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Thursday, April 16, 2015

My friend the mouse.




I was startled the other day when I walked out of our office and saw a mouse. He was right next to the building. I expected him to dart away, but he didn't. He just sat there, plain as day.

We've had some mice in the basement but I'd never seen one outside. I kept waiting for him to take off but he didn't. He just sat there and sat there and sat there. And I just kept watching him.

Watching his little pelt flex with every breath. Watching his little ears wrinkle. His eyes blink. And he seemed like an old mouse.

Well, I had to get back to work so I figured I'd make a noise and see where he ran to (and see if maybe he had found a way to get into the building). So I clapped my hands.

The mouse definitely reacted but in a way I didn't expect. He just kind of turned and ran into the wall. Then he stopped and stayed there panting.

That really piqued my curiosity—and my compassion.

I started to wonder if the mouse was perhaps blind, and then if he was perhaps dying. (And I felt like a jerk for having clapped my hands.)

This little thing was so vulnerable, and yet was he really that different than me? A mammal. Warm blood in his veins. A heart beating. The same sense organs. And he was struggling and just trying to stay alive. And perhaps dying.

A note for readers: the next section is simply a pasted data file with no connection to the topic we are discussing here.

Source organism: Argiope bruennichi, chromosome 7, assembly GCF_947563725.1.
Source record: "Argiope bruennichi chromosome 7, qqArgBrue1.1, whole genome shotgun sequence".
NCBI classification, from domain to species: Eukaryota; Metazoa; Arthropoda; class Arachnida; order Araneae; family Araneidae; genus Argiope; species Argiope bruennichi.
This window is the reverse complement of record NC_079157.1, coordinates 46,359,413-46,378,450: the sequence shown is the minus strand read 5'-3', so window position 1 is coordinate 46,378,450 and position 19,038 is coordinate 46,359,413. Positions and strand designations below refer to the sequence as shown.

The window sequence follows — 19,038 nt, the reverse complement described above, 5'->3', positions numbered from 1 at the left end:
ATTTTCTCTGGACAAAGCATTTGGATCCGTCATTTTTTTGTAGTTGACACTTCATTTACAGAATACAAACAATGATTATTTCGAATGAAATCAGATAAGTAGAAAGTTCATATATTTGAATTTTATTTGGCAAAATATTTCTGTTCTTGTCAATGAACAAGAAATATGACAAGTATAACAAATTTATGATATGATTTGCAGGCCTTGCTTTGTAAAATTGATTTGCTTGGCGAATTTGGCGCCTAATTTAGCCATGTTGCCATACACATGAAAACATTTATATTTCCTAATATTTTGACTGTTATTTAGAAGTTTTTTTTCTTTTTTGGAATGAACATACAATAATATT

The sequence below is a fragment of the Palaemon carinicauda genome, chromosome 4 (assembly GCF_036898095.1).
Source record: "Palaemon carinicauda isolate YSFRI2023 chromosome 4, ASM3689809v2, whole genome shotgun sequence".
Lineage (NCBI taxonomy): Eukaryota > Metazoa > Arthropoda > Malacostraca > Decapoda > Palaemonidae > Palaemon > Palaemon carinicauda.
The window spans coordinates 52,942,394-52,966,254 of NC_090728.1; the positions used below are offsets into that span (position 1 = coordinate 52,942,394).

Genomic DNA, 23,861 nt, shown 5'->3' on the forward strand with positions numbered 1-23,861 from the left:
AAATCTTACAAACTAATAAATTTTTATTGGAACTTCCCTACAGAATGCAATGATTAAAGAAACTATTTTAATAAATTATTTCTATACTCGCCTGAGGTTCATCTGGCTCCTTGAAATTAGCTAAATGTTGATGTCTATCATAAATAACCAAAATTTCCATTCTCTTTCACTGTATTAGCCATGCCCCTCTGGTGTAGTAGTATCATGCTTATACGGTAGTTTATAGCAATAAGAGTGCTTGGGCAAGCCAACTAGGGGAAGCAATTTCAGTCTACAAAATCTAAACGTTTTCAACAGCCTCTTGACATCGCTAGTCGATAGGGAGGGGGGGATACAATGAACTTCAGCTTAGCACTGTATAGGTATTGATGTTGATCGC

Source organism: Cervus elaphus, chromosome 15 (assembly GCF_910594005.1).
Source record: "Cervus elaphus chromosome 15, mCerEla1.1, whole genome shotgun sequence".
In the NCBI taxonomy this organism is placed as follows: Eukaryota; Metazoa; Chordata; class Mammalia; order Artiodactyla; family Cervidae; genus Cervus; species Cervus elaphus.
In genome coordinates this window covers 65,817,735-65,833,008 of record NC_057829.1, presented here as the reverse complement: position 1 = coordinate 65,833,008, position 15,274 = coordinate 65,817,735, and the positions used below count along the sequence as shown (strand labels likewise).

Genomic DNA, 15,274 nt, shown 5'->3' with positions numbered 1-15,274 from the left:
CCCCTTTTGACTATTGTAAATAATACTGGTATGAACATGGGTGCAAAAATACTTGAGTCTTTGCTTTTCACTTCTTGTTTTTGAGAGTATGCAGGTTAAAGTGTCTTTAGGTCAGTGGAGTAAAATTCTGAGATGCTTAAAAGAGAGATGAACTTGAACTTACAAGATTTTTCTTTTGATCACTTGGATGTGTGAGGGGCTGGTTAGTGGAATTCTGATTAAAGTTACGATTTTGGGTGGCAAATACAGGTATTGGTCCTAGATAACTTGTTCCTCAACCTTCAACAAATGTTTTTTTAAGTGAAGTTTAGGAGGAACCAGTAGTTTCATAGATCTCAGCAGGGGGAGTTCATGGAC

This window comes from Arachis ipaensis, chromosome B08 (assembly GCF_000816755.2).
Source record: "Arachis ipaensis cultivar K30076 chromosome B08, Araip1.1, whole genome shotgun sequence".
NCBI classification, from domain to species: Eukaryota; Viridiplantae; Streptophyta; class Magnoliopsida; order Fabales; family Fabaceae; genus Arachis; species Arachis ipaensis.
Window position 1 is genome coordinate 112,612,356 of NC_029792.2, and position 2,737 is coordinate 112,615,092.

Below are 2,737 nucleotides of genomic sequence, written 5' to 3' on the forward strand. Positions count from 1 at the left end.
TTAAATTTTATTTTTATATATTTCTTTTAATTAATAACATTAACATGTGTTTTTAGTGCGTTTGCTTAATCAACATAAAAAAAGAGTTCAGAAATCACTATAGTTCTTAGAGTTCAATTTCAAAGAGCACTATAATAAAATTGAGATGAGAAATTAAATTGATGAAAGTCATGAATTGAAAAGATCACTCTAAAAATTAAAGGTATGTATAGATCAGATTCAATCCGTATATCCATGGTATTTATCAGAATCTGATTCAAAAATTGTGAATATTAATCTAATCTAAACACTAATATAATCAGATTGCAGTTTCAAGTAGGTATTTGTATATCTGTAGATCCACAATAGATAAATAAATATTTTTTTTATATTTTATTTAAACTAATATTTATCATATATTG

I felt an immense compassion for this little creature and for all the animal world really. It's tough out there for everybody: humans and all creatures. We're all just trying to live, to be safe, to have a home. And some of us are blind or sick or scared or dying.

I had to go back into work. The next time I came out the mouse was gone. But I really hoped he had found a peaceful, safe place to spend the rest of his days. He probably saw me as a giant terror, but I saw him as a fellow vulnerable traveller on this planet spinning through the universe. I wished him well.

Perhaps that's the true gift of being human. We are beyond instinct. No longer slaves to 'fight or flight.' We can stop, think, relate, empathize, change, care. And not just for ourselves or other people, but for all the creatures on this planet who are sharing the same scary, vulnerable, glorious ride along with us.

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